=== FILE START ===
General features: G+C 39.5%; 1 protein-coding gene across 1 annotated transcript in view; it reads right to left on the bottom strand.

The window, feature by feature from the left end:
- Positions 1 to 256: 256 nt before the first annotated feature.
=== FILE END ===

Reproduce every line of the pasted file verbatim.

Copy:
General features: G+C 39.5%; 1 protein-coding gene across 1 annotated transcript in view; it reads right to left on the bottom strand.

The window, feature by feature from the left end:
- Positions 1 to 256: 256 nt before the first annotated feature.